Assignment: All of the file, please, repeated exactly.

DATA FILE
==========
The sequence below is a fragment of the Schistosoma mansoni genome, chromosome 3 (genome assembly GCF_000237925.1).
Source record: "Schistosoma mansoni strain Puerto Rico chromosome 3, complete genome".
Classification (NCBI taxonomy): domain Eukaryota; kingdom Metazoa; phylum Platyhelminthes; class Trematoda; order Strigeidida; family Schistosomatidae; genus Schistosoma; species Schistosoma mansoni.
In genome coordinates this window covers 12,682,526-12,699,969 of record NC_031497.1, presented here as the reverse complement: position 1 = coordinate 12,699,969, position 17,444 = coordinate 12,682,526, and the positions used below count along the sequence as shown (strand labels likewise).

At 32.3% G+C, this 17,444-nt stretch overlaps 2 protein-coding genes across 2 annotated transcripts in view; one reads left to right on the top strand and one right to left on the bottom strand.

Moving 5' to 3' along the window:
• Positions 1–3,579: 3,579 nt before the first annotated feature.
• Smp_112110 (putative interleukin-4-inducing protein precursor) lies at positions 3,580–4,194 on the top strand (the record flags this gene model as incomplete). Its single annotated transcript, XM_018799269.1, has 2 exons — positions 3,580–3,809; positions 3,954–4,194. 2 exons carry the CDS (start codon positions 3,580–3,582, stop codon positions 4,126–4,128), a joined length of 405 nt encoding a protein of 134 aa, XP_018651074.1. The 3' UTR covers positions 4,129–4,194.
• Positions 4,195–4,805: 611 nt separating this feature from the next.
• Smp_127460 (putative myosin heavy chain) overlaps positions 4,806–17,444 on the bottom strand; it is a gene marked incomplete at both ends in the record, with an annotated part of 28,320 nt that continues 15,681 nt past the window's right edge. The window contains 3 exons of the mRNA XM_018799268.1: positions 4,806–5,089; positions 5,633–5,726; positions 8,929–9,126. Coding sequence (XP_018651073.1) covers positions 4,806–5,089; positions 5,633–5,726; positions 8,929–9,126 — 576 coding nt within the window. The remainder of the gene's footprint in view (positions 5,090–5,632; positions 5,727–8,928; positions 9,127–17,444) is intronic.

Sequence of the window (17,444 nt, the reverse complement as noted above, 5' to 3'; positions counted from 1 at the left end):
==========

The sequence below is a fragment of the Schistosoma mansoni genome, chromosome 3 (genome assembly GCF_000237925.1).
Source record: "Schistosoma mansoni strain Puerto Rico chromosome 3, complete genome".
Classification (NCBI taxonomy): domain Eukaryota; kingdom Metazoa; phylum Platyhelminthes; class Trematoda; order Strigeidida; family Schistosomatidae; genus Schistosoma; species Schistosoma mansoni.
In genome coordinates this window covers 12,682,526-12,699,969 of record NC_031497.1, presented here as the reverse complement: position 1 = coordinate 12,699,969, position 17,444 = coordinate 12,682,526, and the positions used below count along the sequence as shown (strand labels likewise).

At 32.3% G+C, this 17,444-nt stretch overlaps 2 protein-coding genes across 2 annotated transcripts in view; one reads left to right on the top strand and one right to left on the bottom strand.

Moving 5' to 3' along the window:
• Positions 1–3,579: 3,579 nt before the first annotated feature.
• Smp_112110 (putative interleukin-4-inducing protein precursor) lies at positions 3,580–4,194 on the top strand (the record flags this gene model as incomplete). Its single annotated transcript, XM_018799269.1, has 2 exons — positions 3,580–3,809; positions 3,954–4,194. 2 exons carry the CDS (start codon positions 3,580–3,582, stop codon positions 4,126–4,128), a joined length of 405 nt encoding a protein of 134 aa, XP_018651074.1. The 3' UTR covers positions 4,129–4,194.
• Positions 4,195–4,805: 611 nt separating this feature from the next.
• Smp_127460 (putative myosin heavy chain) overlaps positions 4,806–17,444 on the bottom strand; it is a gene marked incomplete at both ends in the record, with an annotated part of 28,320 nt that continues 15,681 nt past the window's right edge. The window contains 3 exons of the mRNA XM_018799268.1: positions 4,806–5,089; positions 5,633–5,726; positions 8,929–9,126. Coding sequence (XP_018651073.1) covers positions 4,806–5,089; positions 5,633–5,726; positions 8,929–9,126 — 576 coding nt within the window. The remainder of the gene's footprint in view (positions 5,090–5,632; positions 5,727–8,928; positions 9,127–17,444) is intronic.

Sequence of the window (17,444 nt, the reverse complement as noted above, 5' to 3'; positions counted from 1 at the left end):